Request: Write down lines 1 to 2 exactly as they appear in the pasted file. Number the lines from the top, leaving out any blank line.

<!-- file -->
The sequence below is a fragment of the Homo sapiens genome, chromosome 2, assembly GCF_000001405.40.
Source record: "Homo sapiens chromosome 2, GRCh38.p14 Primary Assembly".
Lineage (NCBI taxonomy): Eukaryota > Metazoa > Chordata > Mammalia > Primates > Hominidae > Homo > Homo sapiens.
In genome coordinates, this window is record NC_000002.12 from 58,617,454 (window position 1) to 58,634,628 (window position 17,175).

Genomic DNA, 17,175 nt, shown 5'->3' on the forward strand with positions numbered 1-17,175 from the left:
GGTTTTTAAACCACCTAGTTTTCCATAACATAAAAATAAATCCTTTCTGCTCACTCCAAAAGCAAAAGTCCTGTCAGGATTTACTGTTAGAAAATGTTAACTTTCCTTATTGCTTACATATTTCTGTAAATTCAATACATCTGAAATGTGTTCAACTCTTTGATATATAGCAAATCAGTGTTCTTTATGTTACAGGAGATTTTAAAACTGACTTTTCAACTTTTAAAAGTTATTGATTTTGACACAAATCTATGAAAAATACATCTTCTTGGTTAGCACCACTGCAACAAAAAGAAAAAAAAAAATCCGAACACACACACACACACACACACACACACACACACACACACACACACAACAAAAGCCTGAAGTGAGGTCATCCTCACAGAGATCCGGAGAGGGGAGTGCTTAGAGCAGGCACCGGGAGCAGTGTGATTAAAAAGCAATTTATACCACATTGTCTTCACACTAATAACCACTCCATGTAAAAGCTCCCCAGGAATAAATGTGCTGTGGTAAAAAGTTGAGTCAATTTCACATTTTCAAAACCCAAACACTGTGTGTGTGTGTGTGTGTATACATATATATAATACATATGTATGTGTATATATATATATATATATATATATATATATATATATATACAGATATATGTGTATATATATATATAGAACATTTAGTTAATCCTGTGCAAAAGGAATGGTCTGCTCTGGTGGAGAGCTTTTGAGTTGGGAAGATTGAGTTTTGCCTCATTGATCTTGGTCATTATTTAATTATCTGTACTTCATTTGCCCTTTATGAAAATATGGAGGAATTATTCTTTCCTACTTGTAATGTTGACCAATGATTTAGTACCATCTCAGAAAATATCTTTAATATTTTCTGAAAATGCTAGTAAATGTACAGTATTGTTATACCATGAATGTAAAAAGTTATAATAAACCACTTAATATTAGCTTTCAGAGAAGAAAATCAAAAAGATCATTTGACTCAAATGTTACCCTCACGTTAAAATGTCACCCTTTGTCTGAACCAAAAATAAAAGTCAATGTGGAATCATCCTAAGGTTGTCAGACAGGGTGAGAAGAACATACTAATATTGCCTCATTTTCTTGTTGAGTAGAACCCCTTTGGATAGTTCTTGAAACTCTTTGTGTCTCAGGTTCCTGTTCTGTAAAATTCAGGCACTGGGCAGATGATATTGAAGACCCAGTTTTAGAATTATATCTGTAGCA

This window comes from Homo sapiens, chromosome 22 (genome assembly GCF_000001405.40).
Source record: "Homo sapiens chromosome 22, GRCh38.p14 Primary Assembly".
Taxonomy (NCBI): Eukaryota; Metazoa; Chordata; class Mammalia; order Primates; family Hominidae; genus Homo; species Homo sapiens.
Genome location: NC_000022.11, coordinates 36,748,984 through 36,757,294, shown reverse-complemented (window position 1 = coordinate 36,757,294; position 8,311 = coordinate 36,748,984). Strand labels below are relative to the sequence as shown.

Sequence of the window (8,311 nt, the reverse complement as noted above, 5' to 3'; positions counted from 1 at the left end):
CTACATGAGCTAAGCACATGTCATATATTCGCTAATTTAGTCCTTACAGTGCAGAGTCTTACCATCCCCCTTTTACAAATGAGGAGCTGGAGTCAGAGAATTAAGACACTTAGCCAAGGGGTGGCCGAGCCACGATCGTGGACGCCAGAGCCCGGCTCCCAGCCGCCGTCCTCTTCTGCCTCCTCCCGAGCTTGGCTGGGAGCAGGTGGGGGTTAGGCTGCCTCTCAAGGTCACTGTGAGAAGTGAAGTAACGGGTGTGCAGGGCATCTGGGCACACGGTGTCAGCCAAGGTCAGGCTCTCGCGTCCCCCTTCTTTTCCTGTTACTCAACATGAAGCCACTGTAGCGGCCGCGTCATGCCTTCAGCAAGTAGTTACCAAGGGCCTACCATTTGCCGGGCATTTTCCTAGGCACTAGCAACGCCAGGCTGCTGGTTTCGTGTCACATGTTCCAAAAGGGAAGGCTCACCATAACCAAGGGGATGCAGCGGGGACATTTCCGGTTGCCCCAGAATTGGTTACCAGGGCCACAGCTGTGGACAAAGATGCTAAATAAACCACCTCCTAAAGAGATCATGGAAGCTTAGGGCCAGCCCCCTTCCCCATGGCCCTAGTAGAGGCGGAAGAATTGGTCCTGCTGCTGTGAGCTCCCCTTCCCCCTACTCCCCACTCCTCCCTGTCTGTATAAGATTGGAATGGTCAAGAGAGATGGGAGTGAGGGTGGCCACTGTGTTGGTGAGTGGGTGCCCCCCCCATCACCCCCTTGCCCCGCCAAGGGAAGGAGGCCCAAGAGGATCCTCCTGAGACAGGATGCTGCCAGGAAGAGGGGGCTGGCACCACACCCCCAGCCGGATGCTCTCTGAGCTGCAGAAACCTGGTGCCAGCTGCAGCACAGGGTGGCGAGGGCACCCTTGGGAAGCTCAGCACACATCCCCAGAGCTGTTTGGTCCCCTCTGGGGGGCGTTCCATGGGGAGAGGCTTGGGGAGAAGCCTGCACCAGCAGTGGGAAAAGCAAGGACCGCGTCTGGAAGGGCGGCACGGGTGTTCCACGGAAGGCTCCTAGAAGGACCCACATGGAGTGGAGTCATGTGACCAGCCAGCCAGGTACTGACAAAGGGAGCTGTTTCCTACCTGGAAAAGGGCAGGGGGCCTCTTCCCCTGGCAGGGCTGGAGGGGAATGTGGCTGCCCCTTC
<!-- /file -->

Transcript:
The sequence below is a fragment of the Homo sapiens genome, chromosome 2, assembly GCF_000001405.40.
Source record: "Homo sapiens chromosome 2, GRCh38.p14 Primary Assembly".